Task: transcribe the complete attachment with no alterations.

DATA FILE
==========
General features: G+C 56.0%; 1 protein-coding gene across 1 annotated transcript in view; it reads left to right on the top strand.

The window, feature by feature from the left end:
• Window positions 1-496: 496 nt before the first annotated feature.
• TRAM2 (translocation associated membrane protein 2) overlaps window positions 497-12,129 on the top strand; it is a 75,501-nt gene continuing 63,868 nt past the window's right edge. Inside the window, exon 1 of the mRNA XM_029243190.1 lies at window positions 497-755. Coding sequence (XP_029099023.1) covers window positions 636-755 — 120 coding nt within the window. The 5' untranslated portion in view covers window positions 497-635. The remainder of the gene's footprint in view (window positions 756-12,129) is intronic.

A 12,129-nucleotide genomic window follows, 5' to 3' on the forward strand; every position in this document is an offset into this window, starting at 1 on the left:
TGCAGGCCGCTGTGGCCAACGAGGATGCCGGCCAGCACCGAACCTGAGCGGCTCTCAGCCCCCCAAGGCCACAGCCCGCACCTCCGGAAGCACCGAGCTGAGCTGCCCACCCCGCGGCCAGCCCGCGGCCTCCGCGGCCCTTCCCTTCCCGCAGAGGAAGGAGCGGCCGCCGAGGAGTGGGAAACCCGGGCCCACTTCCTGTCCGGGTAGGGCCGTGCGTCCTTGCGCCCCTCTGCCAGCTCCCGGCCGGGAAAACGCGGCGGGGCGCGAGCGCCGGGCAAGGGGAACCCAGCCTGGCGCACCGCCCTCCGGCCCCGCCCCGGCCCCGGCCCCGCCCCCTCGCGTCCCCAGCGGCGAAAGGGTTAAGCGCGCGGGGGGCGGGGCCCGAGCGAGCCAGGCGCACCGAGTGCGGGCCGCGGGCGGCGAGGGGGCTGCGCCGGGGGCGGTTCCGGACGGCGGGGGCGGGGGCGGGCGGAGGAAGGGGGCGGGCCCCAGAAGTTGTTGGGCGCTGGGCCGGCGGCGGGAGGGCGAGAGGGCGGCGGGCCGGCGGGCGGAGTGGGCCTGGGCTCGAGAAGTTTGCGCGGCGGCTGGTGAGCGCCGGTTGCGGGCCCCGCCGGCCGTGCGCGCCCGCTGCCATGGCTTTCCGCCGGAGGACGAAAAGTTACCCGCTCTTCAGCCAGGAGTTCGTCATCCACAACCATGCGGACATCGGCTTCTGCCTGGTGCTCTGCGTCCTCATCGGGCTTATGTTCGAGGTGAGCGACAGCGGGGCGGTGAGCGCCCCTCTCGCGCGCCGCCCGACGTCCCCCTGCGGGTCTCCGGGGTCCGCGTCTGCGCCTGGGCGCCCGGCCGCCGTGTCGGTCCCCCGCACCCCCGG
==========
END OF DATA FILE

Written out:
General features: G+C 56.0%; 1 protein-coding gene across 1 annotated transcript in view; it reads left to right on the top strand.

The window, feature by feature from the left end:
• Window positions 1-496: 496 nt before the first annotated feature.
• TRAM2 (translocation associated membrane protein 2) overlaps window positions 497-12,129 on the top strand; it is a 75,501-nt gene continuing 63,868 nt past the window's right edge. Inside the window, exon 1 of the mRNA XM_029243190.1 lies at window positions 497-755. Coding sequence (XP_029099023.1) covers window positions 636-755 — 120 coding nt within the window. The 5' untranslated portion in view covers window positions 497-635. The remainder of the gene's footprint in view (window positions 756-12,129) is intronic.

A 12,129-nucleotide genomic window follows, 5' to 3' on the forward strand; every position in this document is an offset into this window, starting at 1 on the left:
TGCAGGCCGCTGTGGCCAACGAGGATGCCGGCCAGCACCGAACCTGAGCGGCTCTCAGCCCCCCAAGGCCACAGCCCGCACCTCCGGAAGCACCGAGCTGAGCTGCCCACCCCGCGGCCAGCCCGCGGCCTCCGCGGCCCTTCCCTTCCCGCAGAGGAAGGAGCGGCCGCCGAGGAGTGGGAAACCCGGGCCCACTTCCTGTCCGGGTAGGGCCGTGCGTCCTTGCGCCCCTCTGCCAGCTCCCGGCCGGGAAAACGCGGCGGGGCGCGAGCGCCGGGCAAGGGGAACCCAGCCTGGCGCACCGCCCTCCGGCCCCGCCCCGGCCCCGGCCCCGCCCCCTCGCGTCCCCAGCGGCGAAAGGGTTAAGCGCGCGGGGGGCGGGGCCCGAGCGAGCCAGGCGCACCGAGTGCGGGCCGCGGGCGGCGAGGGGGCTGCGCCGGGGGCGGTTCCGGACGGCGGGGGCGGGGGCGGGCGGAGGAAGGGGGCGGGCCCCAGAAGTTGTTGGGCGCTGGGCCGGCGGCGGGAGGGCGAGAGGGCGGCGGGCCGGCGGGCGGAGTGGGCCTGGGCTCGAGAAGTTTGCGCGGCGGCTGGTGAGCGCCGGTTGCGGGCCCCGCCGGCCGTGCGCGCCCGCTGCCATGGCTTTCCGCCGGAGGACGAAAAGTTACCCGCTCTTCAGCCAGGAGTTCGTCATCCACAACCATGCGGACATCGGCTTCTGCCTGGTGCTCTGCGTCCTCATCGGGCTTATGTTCGAGGTGAGCGACAGCGGGGCGGTGAGCGCCCCTCTCGCGCGCCGCCCGACGTCCCCCTGCGGGTCTCCGGGGTCCGCGTCTGCGCCTGGGCGCCCGGCCGCCGTGTCGGTCCCCCGCACCCCCGG